What, then, might have led to the evolution of a faculty for generating HOEs? The answer had better not turn on the role of HOEs in underpinning and providing content for higher-order thoughts (HOTs), on pain of rendering a faculty of inner sense redundant. For as we shall see shortly, HOT theory can provide a perfectly good explanation of p-consciousness, and a perfectly good explanation of its evolution, without needing to introduce HOEs. So even if some or all creatures with inner sense are de facto capable of HOTs, a HOE theorist would be well-advised to find some distinctive role for HOEs which need not presuppose that a capacity for HOTs is already present.

            One suggestion made in the literature is that HOEs might serve to refine first-order perception, in particular helping to bind together and integrate its contents (Lycan, 1996). The claim seems to be that HOEs might be necessary to solve the so-called ‘binding problem’ in a distributed, parallel-process, perceptual system. (The problem is that of explaining how representations of objects and representations of colour, say, get bound together into a representation of an object-possessing-a-colour.) But this suggestion is highly implausible. So far as I am aware, no cognitive scientist working on the binding problem believes that second-order representations play any part in the process. And in any case it is quite mysterious how such second-order processing would be presumed to work.

            Suppose that I am viewing a upright red bar and a horizontal green bar, and that my visual system has constructed, separately, representations of red and of green, and representations of upright and horizontal bars. Then the binding problem is the problem of how to attach the redness to the uprightness and the greenness to the horizontalness, rather than vice versa. How could it possibly help with this problem, to add into the equation a HOE of my experience of red, a HOE of my experience of green, a HOE of my experience of uprightness, and a HOE of my experience of horizontalness? Those HOE states look like they would be just as discrete, and just as much in need of appropriate ‘binding’, as the first-order experiences which are their targets.


5.3       Mental simulation as the evolutionary function of HOEs

Another suggestion made in the literature is that the evolution of a capacity for ‘inner sense’ and for HOEs might be what made it possible for apes to develop and deploy a capacity for ‘mind-reading’, attributing mental states to one another, and thus enabling them to predict and exploit the behaviour of their conspecifics (Humphrey, 1986). This idea finds its analogue in the developmental account of our mind-reading abilities provided by Goldman (1993) and some other ‘simulationists’. The claim is that we have introspective access to some of our own mental states, which we can then use to generate simulations of the mental activity of other people, hence arriving at potentially useful predictions or explanations of their behaviour.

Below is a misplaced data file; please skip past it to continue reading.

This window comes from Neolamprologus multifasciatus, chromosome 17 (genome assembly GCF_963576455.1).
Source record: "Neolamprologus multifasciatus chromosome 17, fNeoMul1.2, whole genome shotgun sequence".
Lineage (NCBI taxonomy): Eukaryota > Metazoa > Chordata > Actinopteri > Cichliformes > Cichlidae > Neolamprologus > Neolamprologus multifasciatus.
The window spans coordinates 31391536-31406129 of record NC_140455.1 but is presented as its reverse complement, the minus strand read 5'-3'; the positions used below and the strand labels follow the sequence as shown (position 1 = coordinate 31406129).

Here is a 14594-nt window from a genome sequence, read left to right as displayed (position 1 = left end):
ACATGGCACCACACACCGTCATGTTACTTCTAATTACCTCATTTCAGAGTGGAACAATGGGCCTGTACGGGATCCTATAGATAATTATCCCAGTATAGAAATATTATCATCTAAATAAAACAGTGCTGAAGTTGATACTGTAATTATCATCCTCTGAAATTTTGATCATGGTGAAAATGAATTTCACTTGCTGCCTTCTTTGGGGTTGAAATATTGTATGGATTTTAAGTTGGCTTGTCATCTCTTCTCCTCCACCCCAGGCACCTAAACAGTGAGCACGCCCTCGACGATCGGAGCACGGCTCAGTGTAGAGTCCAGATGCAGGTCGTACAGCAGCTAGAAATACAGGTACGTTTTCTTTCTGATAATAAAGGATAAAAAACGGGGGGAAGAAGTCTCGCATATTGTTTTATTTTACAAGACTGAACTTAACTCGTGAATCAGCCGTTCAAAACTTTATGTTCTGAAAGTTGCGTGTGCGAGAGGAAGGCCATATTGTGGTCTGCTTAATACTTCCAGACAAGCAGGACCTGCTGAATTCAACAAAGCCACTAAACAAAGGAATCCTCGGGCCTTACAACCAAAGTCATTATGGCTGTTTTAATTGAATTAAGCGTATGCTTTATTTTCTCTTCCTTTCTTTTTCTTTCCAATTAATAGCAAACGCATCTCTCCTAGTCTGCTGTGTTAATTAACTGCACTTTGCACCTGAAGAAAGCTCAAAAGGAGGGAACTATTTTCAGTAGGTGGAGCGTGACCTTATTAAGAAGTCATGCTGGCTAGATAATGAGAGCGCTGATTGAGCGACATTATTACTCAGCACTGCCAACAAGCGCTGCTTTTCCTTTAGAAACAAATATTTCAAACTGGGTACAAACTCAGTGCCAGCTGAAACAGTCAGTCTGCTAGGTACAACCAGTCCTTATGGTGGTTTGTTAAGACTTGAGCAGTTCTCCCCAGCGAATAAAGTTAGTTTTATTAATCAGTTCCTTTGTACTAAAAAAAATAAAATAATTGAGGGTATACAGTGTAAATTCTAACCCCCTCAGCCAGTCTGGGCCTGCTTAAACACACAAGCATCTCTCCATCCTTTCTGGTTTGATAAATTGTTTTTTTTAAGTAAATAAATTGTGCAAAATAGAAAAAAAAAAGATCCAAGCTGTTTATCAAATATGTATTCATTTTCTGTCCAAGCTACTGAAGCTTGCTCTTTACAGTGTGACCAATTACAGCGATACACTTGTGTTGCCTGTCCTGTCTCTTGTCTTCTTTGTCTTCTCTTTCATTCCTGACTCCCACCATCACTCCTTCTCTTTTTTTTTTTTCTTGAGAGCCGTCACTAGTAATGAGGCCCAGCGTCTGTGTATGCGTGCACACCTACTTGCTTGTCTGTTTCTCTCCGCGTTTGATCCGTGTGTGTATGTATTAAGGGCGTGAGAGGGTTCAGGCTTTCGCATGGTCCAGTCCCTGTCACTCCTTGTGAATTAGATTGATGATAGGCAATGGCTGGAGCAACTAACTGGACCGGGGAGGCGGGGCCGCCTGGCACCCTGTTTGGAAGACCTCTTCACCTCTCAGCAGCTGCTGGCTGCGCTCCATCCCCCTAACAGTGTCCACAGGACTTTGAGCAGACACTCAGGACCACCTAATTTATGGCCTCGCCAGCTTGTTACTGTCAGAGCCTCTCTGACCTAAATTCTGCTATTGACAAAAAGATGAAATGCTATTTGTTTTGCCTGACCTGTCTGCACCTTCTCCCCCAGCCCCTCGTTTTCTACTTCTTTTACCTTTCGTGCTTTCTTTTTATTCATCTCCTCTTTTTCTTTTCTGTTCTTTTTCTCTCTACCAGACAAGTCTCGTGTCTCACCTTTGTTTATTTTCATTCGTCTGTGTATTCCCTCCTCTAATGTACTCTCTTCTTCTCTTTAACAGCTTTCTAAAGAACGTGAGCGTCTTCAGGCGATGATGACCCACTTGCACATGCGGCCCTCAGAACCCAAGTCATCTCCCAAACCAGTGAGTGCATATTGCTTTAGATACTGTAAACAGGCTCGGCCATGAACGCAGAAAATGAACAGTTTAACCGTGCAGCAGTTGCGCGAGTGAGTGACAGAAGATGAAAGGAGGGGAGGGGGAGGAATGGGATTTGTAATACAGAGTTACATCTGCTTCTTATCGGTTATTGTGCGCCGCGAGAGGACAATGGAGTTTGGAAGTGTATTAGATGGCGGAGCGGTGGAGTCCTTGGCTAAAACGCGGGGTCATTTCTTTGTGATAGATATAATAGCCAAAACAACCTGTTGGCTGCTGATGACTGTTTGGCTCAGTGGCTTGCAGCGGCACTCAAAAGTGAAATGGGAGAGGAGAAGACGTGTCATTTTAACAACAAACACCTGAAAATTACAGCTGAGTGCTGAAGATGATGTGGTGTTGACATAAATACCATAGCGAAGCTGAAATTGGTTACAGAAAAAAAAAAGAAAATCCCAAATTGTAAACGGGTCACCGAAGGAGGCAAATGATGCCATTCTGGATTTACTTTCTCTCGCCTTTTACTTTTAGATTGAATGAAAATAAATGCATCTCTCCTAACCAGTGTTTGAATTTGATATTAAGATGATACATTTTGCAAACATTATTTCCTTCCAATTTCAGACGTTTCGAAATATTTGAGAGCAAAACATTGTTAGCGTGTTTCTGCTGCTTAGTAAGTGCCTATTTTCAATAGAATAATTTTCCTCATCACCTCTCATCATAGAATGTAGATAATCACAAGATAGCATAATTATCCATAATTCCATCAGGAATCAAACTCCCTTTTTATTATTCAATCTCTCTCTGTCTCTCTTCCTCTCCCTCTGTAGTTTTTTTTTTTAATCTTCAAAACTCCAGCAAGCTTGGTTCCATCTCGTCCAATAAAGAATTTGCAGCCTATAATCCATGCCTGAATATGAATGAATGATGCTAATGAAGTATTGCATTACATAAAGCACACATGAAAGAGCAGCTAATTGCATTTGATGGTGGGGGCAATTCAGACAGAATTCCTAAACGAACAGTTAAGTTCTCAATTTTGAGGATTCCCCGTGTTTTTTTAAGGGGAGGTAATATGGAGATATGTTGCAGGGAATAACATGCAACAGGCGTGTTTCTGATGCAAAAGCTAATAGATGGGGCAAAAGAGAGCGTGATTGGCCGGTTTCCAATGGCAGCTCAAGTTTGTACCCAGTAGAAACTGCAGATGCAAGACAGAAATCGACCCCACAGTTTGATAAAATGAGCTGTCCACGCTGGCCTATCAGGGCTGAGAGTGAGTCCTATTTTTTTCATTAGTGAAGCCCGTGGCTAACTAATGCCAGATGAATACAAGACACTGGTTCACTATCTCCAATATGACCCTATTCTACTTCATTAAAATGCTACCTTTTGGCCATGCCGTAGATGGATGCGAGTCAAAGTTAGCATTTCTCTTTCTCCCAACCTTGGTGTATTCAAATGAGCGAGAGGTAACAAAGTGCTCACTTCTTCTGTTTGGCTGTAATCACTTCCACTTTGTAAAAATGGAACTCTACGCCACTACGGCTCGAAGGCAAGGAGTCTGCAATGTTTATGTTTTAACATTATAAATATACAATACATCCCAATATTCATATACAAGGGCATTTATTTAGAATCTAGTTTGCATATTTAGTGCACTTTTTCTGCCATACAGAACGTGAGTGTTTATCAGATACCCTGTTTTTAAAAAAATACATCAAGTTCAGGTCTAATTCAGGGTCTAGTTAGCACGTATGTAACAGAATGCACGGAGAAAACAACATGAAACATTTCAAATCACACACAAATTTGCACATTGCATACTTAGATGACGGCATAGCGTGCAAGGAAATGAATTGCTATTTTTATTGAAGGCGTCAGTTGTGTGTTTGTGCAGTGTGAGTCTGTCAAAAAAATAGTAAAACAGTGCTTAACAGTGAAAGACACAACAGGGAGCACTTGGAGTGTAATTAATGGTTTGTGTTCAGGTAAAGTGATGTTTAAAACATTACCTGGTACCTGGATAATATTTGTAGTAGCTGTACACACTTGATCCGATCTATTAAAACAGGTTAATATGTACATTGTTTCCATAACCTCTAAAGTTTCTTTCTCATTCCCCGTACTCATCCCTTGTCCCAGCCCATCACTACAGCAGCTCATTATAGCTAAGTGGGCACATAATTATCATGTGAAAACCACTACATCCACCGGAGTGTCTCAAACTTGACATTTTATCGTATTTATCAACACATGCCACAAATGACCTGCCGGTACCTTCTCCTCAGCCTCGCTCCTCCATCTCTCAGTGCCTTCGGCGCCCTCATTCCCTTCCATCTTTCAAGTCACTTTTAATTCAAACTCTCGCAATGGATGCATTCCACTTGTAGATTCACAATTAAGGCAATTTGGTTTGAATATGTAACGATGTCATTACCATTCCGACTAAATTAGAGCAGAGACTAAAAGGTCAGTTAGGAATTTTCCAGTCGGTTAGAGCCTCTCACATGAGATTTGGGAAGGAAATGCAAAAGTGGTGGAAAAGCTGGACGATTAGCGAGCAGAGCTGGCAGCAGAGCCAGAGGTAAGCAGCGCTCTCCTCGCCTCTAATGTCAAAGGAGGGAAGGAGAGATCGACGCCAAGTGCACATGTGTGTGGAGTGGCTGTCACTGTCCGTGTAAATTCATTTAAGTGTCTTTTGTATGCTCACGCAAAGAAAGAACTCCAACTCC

I believe that this sort of evolutionary story should be rejected, however, because I think that simulationist accounts of our mind-reading abilities are false (see my 1996b). Rather, ‘theory-theory’ accounts of our abilities are much to be preferred, according to which those abilities are underpinned by an implicit theory of the structure and functioning of the mind (Stich, 1983; Fodor, 1987; Wellman, 1990; Nichols et al, 1996). Then since all theories involve concepts of the domain theorised, it would have to be the case that mind-reading abilities coincide with a capacity for higher-order thoughts (HOTs). However, it is worth setting this objection to one side. For even if we take simulationism seriously, there are overwhelming problems in attempting to use that account to explain the evolution of a faculty of inner sense.